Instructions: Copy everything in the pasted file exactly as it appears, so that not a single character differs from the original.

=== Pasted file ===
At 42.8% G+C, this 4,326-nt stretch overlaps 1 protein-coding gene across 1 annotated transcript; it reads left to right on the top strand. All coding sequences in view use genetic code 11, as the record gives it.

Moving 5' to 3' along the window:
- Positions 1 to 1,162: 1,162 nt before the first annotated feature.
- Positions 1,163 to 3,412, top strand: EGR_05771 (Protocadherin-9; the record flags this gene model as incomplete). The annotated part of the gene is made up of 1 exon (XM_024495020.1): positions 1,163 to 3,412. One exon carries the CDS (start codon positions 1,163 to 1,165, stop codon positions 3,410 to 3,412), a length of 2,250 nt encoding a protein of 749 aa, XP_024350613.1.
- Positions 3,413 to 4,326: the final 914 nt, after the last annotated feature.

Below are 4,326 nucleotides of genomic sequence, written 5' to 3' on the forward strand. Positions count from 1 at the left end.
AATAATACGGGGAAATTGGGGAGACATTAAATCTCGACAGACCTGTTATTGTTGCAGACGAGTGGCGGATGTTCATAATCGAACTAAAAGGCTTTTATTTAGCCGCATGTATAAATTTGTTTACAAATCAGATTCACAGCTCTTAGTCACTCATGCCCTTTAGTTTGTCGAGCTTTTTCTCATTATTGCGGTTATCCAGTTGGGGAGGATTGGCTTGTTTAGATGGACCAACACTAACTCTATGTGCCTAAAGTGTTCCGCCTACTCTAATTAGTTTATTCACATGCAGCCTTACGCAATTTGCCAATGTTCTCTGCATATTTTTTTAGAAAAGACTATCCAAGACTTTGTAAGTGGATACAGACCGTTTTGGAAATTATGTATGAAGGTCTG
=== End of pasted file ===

At 42.8% G+C, this 4,326-nt stretch overlaps 1 protein-coding gene across 1 annotated transcript; it reads left to right on the top strand. All coding sequences in view use genetic code 11, as the record gives it.

Moving 5' to 3' along the window:
- Positions 1 to 1,162: 1,162 nt before the first annotated feature.
- Positions 1,163 to 3,412, top strand: EGR_05771 (Protocadherin-9; the record flags this gene model as incomplete). The annotated part of the gene is made up of 1 exon (XM_024495020.1): positions 1,163 to 3,412. One exon carries the CDS (start codon positions 1,163 to 1,165, stop codon positions 3,410 to 3,412), a length of 2,250 nt encoding a protein of 749 aa, XP_024350613.1.
- Positions 3,413 to 4,326: the final 914 nt, after the last annotated feature.

Below are 4,326 nucleotides of genomic sequence, written 5' to 3' on the forward strand. Positions count from 1 at the left end.
AATAATACGGGGAAATTGGGGAGACATTAAATCTCGACAGACCTGTTATTGTTGCAGACGAGTGGCGGATGTTCATAATCGAACTAAAAGGCTTTTATTTAGCCGCATGTATAAATTTGTTTACAAATCAGATTCACAGCTCTTAGTCACTCATGCCCTTTAGTTTGTCGAGCTTTTTCTCATTATTGCGGTTATCCAGTTGGGGAGGATTGGCTTGTTTAGATGGACCAACACTAACTCTATGTGCCTAAAGTGTTCCGCCTACTCTAATTAGTTTATTCACATGCAGCCTTACGCAATTTGCCAATGTTCTCTGCATATTTTTTTAGAAAAGACTATCCAAGACTTTGTAAGTGGATACAGACCGTTTTGGAAATTATGTATGAAGGTCTG